Metal vs. Plastic Electronic Enclosures
Metal and plastic are the two main categories of materials for electronic component enclosures. The better material depends on the intended application of the electronics. Whichever enclosure material you choose, safety should be the topmost consideration. The material and design of the enclosure should also be able to withstand the environmental conditions in which they will be used.
Here we’ll outline the main differences between industrial-grade plastic and metal electronic enclosures.
Pros and Cons of Metal Electronic Enclosures
Aluminum is the most common metal used to fabricate electronic enclosures. Since aluminum is nonmagnetic, it is an excellent choice for applications that require electromagnetic and radio frequency blocking. These metal enclosures enable good electrical conductivity and independent circuitry. They are also a good option in moist environments due to their corrosion resistance.
Here are other important benefits of using aluminum electronic enclosures:
- Rugged: withstands impacts and tension
- Lightweight compared to steel
- UV resistance without material additives
- Easy to coat or paint with additional finishes
- Maintains shape
- High temperature resistance
- Flame resistance
- High scrap value
On the other hand, if your application is temperature-sensitive, requires a lighter enclosure, or operates with a lower budget, metal enclosures may not be the best choice. Metal enclosures conduct heat, so they can be dangerous to touch. They also tend to be heavier and more expensive than plastic enclosures, but if these are not major concerns, metal enclosures are still preferable.
Pros and Cons of Plastic Electronic Enclosures
Plastic enclosures are constructed from electrically insulated polycarbonate, PVC, acrylics, ABS, or HIPS. Unlike aluminum enclosures, plastic enclosures allow radio and electromagnetic waves to pass through, so they are ideal for electronics that send and receive signals. Most plastic enclosures are used in indoor settings, but some polycarbonate enclosures can be designed for use outside, where they can resist harsh weather conditions.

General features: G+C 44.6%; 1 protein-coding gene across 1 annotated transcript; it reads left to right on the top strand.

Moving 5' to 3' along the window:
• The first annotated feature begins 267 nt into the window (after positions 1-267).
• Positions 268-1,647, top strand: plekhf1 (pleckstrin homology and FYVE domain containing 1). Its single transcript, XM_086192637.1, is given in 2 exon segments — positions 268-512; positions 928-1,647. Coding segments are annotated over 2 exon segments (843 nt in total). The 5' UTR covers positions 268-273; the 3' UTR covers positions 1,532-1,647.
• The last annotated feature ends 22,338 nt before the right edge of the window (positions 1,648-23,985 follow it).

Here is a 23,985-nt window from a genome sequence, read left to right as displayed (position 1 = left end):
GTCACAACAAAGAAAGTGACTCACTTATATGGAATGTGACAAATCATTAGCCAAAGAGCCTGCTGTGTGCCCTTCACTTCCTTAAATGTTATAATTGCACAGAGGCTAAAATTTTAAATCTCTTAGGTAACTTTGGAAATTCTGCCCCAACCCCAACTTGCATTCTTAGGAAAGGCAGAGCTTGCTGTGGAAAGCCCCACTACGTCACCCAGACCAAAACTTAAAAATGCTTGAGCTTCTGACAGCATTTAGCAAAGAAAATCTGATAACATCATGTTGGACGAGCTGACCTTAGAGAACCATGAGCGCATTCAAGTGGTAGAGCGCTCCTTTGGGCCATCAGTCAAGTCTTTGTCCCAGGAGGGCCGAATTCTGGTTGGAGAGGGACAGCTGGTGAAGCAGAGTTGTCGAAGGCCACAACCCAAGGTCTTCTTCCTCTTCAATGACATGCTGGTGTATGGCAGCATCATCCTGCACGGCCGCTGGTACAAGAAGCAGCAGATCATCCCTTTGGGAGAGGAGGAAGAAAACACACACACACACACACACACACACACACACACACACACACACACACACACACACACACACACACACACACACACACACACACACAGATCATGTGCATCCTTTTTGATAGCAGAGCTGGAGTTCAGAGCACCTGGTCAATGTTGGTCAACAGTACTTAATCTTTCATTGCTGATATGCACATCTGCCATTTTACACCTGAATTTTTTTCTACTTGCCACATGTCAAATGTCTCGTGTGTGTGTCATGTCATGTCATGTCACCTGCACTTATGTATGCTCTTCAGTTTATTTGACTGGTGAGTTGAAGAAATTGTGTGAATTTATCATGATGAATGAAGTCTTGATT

The following are some other pros of using plastic enclosures:
- Non reactive
- Non corrosive
- Can be made transparent or painted as needed
- Easy and quick to install
- No sharp edges or corners that need to be machined
Drawbacks to plastic enclosures include limited chemical resistance and less strength relative to metal enclosures. Heavy-duty applications should not utilize plastic enclosures, as they won’t stand up to sustained tension or high temperatures. They often require additional coatings, which can add to the overall cost of the enclosure. Plastic enclosures are also less resistant to vandalism and cannot be recycled as readily as metal enclosures.
Why Choose Metal Electronic Enclosures?
Aluminum electronic enclosures are superior in durability and strength under extreme conditions. The material can resist rust, flame, and UV. Aluminum is a naturally conductive metal that is excellent at shielding against electromagnetic waves and radio frequency interference. Thus, aluminum enclosures are perfect for projects involving independent circuitry and minimal interference.
Metal enclosures are also easy to paint and retain their shape over time. Typical finishes include natural aluminum, black anodized, or powder coating. Diecast metal enclosures eliminate concerns about possible seams or folds.
Aluminum Electronic Enclosures from A&J Manufacturing
The right enclosure will depend upon your application and budget. You should also consider the quantity needed and the environment for use.
Electronic enclosures are a crucial part of important electronic systems. A&J Manufacturing is a leading manufacturer of standard and custom aluminum electronic enclosures. Contact us to see how we can help with your electronics project.